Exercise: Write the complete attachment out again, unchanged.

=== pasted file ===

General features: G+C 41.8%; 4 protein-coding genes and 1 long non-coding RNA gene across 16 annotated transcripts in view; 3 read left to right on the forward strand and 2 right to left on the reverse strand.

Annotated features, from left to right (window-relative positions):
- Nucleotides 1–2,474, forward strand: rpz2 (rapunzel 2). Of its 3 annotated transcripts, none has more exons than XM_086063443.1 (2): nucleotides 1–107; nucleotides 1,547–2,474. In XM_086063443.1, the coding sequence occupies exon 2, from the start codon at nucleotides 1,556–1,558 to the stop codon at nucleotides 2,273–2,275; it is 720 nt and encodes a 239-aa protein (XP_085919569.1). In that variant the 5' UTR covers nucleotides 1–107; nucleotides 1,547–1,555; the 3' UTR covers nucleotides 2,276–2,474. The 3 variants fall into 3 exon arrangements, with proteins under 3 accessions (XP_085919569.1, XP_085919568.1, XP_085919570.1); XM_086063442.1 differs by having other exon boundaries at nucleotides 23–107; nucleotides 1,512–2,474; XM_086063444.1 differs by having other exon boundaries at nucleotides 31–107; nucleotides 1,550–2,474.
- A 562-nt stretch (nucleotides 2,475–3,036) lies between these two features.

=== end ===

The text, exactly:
General features: G+C 41.8%; 4 protein-coding genes and 1 long non-coding RNA gene across 16 annotated transcripts in view; 3 read left to right on the forward strand and 2 right to left on the reverse strand.

Annotated features, from left to right (window-relative positions):
- Nucleotides 1–2,474, forward strand: rpz2 (rapunzel 2). Of its 3 annotated transcripts, none has more exons than XM_086063443.1 (2): nucleotides 1–107; nucleotides 1,547–2,474. In XM_086063443.1, the coding sequence occupies exon 2, from the start codon at nucleotides 1,556–1,558 to the stop codon at nucleotides 2,273–2,275; it is 720 nt and encodes a 239-aa protein (XP_085919569.1). In that variant the 5' UTR covers nucleotides 1–107; nucleotides 1,547–1,555; the 3' UTR covers nucleotides 2,276–2,474. The 3 variants fall into 3 exon arrangements, with proteins under 3 accessions (XP_085919569.1, XP_085919568.1, XP_085919570.1); XM_086063442.1 differs by having other exon boundaries at nucleotides 23–107; nucleotides 1,512–2,474; XM_086063444.1 differs by having other exon boundaries at nucleotides 31–107; nucleotides 1,550–2,474.
- A 562-nt stretch (nucleotides 2,475–3,036) lies between these two features.